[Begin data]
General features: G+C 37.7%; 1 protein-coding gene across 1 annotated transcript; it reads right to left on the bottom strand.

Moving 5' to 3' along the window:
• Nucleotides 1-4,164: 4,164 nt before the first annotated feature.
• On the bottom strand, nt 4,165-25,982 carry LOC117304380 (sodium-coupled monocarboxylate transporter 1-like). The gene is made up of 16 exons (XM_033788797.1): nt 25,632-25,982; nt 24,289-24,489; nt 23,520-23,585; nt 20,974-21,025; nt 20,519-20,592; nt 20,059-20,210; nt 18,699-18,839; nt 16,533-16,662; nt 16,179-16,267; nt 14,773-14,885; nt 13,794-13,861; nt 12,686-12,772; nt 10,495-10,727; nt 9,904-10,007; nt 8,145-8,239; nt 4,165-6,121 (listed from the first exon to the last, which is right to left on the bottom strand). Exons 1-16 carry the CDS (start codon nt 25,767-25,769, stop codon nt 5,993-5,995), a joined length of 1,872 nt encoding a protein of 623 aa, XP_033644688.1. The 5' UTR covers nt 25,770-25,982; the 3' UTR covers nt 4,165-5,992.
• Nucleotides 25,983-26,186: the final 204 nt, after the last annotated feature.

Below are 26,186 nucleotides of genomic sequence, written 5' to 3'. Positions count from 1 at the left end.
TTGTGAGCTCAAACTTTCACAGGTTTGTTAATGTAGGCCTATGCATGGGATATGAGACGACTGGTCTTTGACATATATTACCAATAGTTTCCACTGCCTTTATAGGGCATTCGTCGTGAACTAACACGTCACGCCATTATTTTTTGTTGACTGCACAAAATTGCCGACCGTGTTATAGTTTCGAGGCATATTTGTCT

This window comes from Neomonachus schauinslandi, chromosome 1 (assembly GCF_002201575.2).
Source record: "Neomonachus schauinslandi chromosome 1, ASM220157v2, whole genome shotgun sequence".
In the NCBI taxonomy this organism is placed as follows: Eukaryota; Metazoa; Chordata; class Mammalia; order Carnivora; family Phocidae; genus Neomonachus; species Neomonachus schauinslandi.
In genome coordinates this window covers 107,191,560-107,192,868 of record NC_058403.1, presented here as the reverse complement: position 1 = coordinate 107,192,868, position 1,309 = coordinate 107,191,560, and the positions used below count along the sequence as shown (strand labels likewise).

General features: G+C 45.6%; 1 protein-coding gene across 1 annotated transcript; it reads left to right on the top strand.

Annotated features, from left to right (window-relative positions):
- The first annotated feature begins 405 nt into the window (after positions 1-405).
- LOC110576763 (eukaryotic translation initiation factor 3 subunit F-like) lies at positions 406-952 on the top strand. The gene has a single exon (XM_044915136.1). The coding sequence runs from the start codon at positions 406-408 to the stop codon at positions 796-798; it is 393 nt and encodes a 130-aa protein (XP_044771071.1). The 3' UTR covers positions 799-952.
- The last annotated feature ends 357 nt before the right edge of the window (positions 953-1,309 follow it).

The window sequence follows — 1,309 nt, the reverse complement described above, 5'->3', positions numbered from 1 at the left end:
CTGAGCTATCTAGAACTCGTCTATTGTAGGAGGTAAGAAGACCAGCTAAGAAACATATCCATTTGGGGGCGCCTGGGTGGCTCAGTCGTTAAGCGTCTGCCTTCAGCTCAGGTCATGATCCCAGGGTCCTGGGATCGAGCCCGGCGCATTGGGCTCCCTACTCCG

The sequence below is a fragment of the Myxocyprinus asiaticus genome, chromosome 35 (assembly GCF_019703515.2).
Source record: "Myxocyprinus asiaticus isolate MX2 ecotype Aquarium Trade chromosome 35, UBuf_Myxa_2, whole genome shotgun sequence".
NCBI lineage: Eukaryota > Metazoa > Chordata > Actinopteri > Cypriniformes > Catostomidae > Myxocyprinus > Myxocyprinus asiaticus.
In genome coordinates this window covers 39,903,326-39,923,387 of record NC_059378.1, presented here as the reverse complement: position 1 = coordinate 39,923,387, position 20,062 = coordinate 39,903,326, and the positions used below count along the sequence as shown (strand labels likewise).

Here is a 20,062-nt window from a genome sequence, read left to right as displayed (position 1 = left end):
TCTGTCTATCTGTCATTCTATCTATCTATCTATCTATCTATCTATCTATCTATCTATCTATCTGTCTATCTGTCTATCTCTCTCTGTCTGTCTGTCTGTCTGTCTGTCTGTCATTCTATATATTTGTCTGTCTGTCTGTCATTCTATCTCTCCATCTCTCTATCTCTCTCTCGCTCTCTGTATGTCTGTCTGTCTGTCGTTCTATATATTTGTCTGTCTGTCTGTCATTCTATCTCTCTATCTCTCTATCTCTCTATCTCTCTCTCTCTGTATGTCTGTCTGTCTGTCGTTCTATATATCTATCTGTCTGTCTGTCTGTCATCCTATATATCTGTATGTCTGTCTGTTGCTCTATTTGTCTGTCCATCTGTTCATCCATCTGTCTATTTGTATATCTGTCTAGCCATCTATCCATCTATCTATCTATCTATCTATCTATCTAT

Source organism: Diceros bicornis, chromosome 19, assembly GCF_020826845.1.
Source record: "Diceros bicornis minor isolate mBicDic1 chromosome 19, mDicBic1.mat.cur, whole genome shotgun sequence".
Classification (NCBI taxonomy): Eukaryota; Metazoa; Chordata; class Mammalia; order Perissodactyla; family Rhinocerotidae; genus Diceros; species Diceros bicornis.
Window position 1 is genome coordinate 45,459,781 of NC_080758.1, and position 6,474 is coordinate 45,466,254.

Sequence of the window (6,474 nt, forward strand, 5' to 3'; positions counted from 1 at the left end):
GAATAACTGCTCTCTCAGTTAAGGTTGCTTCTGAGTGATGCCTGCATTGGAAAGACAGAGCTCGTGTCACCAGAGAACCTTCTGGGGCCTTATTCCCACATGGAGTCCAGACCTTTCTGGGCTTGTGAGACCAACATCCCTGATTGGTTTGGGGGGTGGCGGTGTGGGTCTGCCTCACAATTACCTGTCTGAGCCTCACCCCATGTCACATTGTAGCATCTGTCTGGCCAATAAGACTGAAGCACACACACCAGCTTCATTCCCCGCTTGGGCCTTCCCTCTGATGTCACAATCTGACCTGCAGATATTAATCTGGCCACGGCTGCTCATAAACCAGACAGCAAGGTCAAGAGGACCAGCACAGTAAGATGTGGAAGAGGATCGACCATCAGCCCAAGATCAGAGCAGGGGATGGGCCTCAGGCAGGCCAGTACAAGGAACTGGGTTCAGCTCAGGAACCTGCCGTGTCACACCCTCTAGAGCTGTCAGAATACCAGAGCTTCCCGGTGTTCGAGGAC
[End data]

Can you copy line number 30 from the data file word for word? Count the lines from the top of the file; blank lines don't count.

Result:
GAATAACTGCTCTCTCAGTTAAGGTTGCTTCTGAGTGATGCCTGCATTGGAAAGACAGAGCTCGTGTCACCAGAGAACCTTCTGGGGCCTTATTCCCACATGGAGTCCAGACCTTTCTGGGCTTGTGAGACCAACATCCCTGATTGGTTTGGGGGGTGGCGGTGTGGGTCTGCCTCACAATTACCTGTCTGAGCCTCACCCCATGTCACATTGTAGCATCTGTCTGGCCAATAAGACTGAAGCACACACACCAGCTTCATTCCCCGCTTGGGCCTTCCCTCTGATGTCACAATCTGACCTGCAGATATTAATCTGGCCACGGCTGCTCATAAACCAGACAGCAAGGTCAAGAGGACCAGCACAGTAAGATGTGGAAGAGGATCGACCATCAGCCCAAGATCAGAGCAGGGGATGGGCCTCAGGCAGGCCAGTACAAGGAACTGGGTTCAGCTCAGGAACCTGCCGTGTCACACCCTCTAGAGCTGTCAGAATACCAGAGCTTCCCGGTGTTCGAGGAC